“I believe term limits are needed. I would serve three terms (two years each) and do what I can. Then, I would let somebody else step up. I feel like that is how it should be. The citizen leader is the model the Founding Fathers started out with and I’d love to come back to that.”
“We raised our family here. I’ve dealt with regular people in my law practice and helped them in common, regular situations that happen in their daily life.”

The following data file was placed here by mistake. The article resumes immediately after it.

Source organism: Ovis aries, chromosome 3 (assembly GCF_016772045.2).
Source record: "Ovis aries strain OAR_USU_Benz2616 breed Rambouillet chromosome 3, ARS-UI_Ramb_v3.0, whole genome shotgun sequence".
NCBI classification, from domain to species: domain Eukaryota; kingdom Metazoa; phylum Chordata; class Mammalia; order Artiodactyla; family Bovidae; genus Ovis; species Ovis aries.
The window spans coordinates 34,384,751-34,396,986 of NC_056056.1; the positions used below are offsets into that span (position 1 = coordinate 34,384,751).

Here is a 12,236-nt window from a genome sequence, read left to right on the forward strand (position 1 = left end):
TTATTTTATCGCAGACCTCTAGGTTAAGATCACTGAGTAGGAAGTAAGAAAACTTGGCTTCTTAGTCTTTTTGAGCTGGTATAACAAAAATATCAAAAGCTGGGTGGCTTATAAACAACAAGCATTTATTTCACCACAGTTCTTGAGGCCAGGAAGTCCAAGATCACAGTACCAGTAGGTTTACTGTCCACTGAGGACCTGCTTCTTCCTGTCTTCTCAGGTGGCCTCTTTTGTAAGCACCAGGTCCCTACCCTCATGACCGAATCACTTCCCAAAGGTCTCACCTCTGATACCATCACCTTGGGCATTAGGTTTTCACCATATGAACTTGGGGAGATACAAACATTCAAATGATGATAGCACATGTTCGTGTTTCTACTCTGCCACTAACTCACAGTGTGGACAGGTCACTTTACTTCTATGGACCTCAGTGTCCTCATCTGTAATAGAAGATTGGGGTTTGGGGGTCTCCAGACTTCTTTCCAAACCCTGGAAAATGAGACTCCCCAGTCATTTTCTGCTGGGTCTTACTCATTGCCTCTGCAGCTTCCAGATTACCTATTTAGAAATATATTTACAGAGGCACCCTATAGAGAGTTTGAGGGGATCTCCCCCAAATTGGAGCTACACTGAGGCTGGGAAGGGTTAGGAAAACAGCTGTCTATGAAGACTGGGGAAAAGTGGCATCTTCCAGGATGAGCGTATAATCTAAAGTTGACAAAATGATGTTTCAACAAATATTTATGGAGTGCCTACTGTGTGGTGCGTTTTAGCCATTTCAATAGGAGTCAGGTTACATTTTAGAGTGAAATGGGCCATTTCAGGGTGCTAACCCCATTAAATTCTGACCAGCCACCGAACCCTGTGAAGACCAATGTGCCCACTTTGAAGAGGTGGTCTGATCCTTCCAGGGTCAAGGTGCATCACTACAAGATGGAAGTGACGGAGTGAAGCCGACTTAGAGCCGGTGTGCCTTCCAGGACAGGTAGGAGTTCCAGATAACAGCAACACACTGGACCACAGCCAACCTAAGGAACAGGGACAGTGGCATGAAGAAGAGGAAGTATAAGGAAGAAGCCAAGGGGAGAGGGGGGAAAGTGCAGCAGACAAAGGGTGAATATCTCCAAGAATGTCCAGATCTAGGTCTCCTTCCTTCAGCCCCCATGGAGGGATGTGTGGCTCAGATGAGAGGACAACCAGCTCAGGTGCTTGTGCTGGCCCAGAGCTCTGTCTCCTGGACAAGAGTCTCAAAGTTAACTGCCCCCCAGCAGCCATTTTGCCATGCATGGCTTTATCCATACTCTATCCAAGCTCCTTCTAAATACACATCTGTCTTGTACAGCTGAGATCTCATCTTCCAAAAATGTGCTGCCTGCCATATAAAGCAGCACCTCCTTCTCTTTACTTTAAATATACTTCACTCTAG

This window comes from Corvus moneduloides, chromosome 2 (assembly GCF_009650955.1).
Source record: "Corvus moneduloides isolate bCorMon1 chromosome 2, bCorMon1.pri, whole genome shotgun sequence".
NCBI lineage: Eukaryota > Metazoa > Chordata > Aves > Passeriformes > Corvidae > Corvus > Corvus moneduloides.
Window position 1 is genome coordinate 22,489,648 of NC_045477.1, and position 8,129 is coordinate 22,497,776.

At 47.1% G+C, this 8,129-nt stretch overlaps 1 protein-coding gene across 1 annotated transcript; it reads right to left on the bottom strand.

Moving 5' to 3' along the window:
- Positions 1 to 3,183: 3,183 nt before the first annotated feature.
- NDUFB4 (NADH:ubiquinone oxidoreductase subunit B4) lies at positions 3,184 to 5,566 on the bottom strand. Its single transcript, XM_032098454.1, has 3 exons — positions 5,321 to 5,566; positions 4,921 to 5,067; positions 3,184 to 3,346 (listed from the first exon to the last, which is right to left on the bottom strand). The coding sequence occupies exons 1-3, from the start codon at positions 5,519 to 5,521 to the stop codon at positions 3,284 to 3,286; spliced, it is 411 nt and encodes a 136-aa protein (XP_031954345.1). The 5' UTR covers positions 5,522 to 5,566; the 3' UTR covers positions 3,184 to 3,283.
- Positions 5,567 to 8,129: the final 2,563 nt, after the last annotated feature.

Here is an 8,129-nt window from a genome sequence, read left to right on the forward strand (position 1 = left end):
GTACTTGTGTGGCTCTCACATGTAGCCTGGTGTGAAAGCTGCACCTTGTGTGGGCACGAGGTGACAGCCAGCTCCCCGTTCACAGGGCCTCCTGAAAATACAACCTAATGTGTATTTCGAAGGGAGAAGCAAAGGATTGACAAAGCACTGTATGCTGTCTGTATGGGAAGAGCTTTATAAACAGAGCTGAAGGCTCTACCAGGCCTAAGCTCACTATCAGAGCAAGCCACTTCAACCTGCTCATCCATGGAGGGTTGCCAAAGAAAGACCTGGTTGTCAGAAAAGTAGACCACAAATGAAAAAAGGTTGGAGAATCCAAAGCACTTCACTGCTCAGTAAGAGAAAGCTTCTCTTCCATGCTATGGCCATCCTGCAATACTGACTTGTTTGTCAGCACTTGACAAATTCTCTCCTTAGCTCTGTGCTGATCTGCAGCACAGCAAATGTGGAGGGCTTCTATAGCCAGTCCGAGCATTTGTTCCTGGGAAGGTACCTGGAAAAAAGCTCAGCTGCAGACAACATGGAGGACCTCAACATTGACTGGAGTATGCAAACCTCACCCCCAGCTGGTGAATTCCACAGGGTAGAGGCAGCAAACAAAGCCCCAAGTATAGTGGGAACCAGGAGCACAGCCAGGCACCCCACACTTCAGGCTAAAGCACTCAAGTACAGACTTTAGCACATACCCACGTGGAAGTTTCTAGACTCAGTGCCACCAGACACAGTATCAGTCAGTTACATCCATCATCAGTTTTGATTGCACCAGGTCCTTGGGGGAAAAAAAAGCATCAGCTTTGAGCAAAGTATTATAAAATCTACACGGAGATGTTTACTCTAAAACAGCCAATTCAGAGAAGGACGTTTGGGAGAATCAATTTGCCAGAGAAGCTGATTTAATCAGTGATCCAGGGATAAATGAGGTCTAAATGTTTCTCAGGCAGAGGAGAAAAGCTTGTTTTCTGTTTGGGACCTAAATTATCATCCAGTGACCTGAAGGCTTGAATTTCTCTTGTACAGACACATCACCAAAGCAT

“The only other challenge is what if some Democrat gets on the ballot. What if someone seriously starts coming out. I’ve actually toyed with the idea of running as a Democrat. That could possibly happen. I’m certainly never going to run as a Republican, but a Democrat-run is not out of the question. I’m not a fan of the duopoly so I really do want to stay Independent but I am going to do whatever it takes to win this race in whatever way we need to.”